Some great words, but they do look a little ridiculous written down, and I hadn’t realised just how often I use some of them!!!

  3. @ Care: I am never really sure when an expression is British-only or American-only. I guess that kind of difference is lost to me. Too bad, but at least I react in much the same way to both types of expressions.

    @ Yvonne: I don’t find them ridiculous… Maybe “Wondrous” is the term… 🙂

    @ Bev: I’m a fan, too. Douglas Adams is one of those authors I wouldn’t dare translate, not even in my wildest dreams. Which is just about the best compliment I can pay to an author!

    ETA: I didn’t realize it, but this post is my 100th post, and this comment is the 200th comment approved on this blog. Yay!

  4. Being Australian I knew most of those words and phrases as quite common too. I do share your wonder at how they came to be, very interesting to ponder. I have always loved vim and vigour, and must set out to use it more often. I wonder if stumping up may come from cricket somehow (the 3 short posts at the end of the pitch are called stumps, and one call pull up stumps to indicate that something is over, maybe they pulled up stumps, went to the pub and had to stump up! A little bit of conjecture on my part). I loved your pondering of froody, frod, frodo. Thanks for a great post.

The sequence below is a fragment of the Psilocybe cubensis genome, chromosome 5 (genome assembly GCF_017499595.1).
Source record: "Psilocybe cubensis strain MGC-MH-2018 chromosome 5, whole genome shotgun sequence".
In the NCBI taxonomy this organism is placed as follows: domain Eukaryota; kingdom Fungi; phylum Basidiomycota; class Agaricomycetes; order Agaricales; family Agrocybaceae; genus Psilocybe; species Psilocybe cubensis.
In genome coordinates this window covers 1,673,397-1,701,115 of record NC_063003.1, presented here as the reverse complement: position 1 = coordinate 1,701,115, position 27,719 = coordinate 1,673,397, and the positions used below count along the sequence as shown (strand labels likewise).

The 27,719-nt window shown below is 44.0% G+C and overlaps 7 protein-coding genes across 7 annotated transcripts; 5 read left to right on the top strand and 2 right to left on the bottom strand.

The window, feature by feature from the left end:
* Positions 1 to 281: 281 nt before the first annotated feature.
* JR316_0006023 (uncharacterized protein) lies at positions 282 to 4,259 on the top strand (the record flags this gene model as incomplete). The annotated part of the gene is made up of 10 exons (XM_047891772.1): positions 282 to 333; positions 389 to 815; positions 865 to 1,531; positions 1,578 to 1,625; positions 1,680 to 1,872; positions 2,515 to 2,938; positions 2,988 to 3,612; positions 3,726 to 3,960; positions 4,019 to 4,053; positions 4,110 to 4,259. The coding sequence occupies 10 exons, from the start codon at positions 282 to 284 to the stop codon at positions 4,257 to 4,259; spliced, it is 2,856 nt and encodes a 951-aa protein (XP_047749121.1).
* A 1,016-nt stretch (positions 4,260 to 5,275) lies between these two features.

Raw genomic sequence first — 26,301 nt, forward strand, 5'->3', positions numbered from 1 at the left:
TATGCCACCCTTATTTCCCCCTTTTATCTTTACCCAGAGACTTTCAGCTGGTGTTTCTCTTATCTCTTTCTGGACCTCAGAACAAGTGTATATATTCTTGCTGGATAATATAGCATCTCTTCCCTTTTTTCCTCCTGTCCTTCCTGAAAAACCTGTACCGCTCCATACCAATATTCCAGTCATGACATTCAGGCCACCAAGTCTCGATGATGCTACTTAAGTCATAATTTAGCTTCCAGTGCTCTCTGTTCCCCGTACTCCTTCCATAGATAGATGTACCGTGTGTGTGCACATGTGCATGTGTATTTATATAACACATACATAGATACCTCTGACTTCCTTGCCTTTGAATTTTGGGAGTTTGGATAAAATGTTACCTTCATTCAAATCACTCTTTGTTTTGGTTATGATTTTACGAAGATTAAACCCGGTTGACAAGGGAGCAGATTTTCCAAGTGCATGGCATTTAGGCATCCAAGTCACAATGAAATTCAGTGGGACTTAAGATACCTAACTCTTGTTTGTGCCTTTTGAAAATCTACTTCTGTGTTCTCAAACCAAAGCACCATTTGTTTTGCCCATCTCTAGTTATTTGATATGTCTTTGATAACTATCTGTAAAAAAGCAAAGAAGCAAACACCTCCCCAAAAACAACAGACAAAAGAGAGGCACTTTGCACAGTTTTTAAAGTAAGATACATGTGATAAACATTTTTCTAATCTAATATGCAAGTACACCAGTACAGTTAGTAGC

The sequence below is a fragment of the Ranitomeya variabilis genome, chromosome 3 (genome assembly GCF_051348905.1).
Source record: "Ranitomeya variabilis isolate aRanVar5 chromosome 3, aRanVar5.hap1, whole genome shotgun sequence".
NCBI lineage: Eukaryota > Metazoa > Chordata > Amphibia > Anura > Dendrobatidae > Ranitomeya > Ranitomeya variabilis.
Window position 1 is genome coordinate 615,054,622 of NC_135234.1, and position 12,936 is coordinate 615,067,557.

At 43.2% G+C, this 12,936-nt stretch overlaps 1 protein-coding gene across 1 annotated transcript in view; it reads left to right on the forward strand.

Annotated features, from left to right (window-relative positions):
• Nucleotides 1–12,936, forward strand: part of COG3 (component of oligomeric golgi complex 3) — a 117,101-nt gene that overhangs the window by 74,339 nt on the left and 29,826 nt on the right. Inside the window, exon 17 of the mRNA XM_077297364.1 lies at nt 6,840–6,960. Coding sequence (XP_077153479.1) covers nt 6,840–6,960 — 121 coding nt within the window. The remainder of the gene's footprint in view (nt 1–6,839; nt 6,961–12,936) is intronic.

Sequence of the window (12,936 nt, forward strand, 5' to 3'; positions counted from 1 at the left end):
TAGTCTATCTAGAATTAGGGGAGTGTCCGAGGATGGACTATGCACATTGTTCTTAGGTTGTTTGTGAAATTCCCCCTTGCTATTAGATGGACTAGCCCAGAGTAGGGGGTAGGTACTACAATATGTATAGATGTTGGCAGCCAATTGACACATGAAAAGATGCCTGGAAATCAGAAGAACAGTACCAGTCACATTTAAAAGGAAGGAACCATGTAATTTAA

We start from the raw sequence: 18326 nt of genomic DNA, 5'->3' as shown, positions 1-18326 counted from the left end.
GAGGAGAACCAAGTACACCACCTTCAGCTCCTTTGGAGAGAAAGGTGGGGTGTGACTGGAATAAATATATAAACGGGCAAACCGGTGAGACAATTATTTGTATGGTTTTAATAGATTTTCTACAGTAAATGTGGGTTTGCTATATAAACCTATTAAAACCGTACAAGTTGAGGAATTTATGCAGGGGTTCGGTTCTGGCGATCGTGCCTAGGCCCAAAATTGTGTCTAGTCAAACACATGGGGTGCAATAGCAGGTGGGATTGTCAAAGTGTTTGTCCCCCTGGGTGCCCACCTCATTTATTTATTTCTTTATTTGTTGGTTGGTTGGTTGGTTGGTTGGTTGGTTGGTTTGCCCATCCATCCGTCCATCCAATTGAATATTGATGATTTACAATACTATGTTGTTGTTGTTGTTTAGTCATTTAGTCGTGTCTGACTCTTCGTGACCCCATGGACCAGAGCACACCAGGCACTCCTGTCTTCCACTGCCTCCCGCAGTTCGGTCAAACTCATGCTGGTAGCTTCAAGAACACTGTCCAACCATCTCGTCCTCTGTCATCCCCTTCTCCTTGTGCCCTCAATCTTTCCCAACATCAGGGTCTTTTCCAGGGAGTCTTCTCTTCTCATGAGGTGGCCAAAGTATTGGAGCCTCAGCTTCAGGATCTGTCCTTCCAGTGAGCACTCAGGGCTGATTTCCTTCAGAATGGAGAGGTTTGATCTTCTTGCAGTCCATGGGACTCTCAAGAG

5. I try to learn “English”, but i discovered here, that I have to learn too “american”, “australian” and so on ! I like very much when words are different in the different countries or parts of a country ! they always teach us a complementary meaning !

  6. @ Louise: I know too little about cricket to judge, but thanks for trying an explanation! And congratulations to you too!

    @ Annie: it happens in French, too. And in Portuguese, and in German, and I guess in any other language. Even in Italian, which is only spoken in Italy, but still has huge regional varieties. It’s always interesting to ponder the differences, but hard to get them right when it’s not your mother tongue.

  7. There are so many differences between US-english and Brit-english, it’s boggling to the mind. but fun, too.

Ditelo con parole vostre/Let your words be heard